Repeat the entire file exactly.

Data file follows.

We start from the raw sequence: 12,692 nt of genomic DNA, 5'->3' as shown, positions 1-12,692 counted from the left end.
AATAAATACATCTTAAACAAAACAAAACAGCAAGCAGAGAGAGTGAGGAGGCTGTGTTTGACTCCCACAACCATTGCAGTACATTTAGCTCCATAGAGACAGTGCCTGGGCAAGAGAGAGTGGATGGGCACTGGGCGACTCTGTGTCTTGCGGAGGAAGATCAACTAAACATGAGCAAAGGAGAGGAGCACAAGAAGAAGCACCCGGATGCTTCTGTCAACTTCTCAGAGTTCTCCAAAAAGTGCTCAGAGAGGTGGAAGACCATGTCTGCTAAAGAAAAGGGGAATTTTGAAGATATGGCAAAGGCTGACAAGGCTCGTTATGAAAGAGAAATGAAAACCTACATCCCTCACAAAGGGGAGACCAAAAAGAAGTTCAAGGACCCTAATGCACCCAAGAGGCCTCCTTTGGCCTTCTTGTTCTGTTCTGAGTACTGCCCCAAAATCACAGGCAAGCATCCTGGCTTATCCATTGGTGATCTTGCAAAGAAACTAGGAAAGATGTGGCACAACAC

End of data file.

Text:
We start from the raw sequence: 12,692 nt of genomic DNA, 5'->3' as shown, positions 1-12,692 counted from the left end.
AATAAATACATCTTAAACAAAACAAAACAGCAAGCAGAGAGAGTGAGGAGGCTGTGTTTGACTCCCACAACCATTGCAGTACATTTAGCTCCATAGAGACAGTGCCTGGGCAAGAGAGAGTGGATGGGCACTGGGCGACTCTGTGTCTTGCGGAGGAAGATCAACTAAACATGAGCAAAGGAGAGGAGCACAAGAAGAAGCACCCGGATGCTTCTGTCAACTTCTCAGAGTTCTCCAAAAAGTGCTCAGAGAGGTGGAAGACCATGTCTGCTAAAGAAAAGGGGAATTTTGAAGATATGGCAAAGGCTGACAAGGCTCGTTATGAAAGAGAAATGAAAACCTACATCCCTCACAAAGGGGAGACCAAAAAGAAGTTCAAGGACCCTAATGCACCCAAGAGGCCTCCTTTGGCCTTCTTGTTCTGTTCTGAGTACTGCCCCAAAATCACAGGCAAGCATCCTGGCTTATCCATTGGTGATCTTGCAAAGAAACTAGGAAAGATGTGGCACAACAC